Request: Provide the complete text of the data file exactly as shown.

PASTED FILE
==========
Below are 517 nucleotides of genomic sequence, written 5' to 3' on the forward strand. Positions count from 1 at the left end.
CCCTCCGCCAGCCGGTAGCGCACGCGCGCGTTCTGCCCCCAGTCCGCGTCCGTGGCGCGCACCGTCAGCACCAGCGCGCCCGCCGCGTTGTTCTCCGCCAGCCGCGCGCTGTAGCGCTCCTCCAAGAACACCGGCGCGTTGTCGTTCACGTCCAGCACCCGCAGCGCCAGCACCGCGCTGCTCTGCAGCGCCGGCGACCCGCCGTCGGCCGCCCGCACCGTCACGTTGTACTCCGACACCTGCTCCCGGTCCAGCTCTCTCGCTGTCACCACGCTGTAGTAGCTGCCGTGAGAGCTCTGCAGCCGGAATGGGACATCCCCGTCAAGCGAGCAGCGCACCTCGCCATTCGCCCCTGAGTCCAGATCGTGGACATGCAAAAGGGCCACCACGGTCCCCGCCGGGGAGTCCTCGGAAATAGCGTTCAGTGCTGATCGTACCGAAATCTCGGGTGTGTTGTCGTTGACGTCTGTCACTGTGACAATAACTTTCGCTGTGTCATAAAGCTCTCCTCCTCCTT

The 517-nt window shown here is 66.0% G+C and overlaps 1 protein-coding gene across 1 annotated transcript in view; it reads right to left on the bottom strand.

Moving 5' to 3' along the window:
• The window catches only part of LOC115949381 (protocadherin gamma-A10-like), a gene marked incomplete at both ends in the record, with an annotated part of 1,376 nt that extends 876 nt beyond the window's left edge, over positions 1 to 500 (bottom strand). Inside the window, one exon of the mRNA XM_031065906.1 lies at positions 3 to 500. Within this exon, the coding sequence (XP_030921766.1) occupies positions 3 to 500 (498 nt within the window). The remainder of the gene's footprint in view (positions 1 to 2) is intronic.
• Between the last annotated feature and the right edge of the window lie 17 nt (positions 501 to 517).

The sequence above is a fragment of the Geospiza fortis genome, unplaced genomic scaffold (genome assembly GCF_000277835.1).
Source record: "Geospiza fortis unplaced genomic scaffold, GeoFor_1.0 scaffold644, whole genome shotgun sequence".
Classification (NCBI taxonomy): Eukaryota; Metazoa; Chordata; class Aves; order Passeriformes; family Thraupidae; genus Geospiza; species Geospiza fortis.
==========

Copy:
Below are 517 nucleotides of genomic sequence, written 5' to 3' on the forward strand. Positions count from 1 at the left end.
CCCTCCGCCAGCCGGTAGCGCACGCGCGCGTTCTGCCCCCAGTCCGCGTCCGTGGCGCGCACCGTCAGCACCAGCGCGCCCGCCGCGTTGTTCTCCGCCAGCCGCGCGCTGTAGCGCTCCTCCAAGAACACCGGCGCGTTGTCGTTCACGTCCAGCACCCGCAGCGCCAGCACCGCGCTGCTCTGCAGCGCCGGCGACCCGCCGTCGGCCGCCCGCACCGTCACGTTGTACTCCGACACCTGCTCCCGGTCCAGCTCTCTCGCTGTCACCACGCTGTAGTAGCTGCCGTGAGAGCTCTGCAGCCGGAATGGGACATCCCCGTCAAGCGAGCAGCGCACCTCGCCATTCGCCCCTGAGTCCAGATCGTGGACATGCAAAAGGGCCACCACGGTCCCCGCCGGGGAGTCCTCGGAAATAGCGTTCAGTGCTGATCGTACCGAAATCTCGGGTGTGTTGTCGTTGACGTCTGTCACTGTGACAATAACTTTCGCTGTGTCATAAAGCTCTCCTCCTCCTT

The 517-nt window shown here is 66.0% G+C and overlaps 1 protein-coding gene across 1 annotated transcript in view; it reads right to left on the bottom strand.

Moving 5' to 3' along the window:
• The window catches only part of LOC115949381 (protocadherin gamma-A10-like), a gene marked incomplete at both ends in the record, with an annotated part of 1,376 nt that extends 876 nt beyond the window's left edge, over positions 1 to 500 (bottom strand). Inside the window, one exon of the mRNA XM_031065906.1 lies at positions 3 to 500. Within this exon, the coding sequence (XP_030921766.1) occupies positions 3 to 500 (498 nt within the window). The remainder of the gene's footprint in view (positions 1 to 2) is intronic.
• Between the last annotated feature and the right edge of the window lie 17 nt (positions 501 to 517).

The sequence above is a fragment of the Geospiza fortis genome, unplaced genomic scaffold (genome assembly GCF_000277835.1).
Source record: "Geospiza fortis unplaced genomic scaffold, GeoFor_1.0 scaffold644, whole genome shotgun sequence".
Classification (NCBI taxonomy): Eukaryota; Metazoa; Chordata; class Aves; order Passeriformes; family Thraupidae; genus Geospiza; species Geospiza fortis.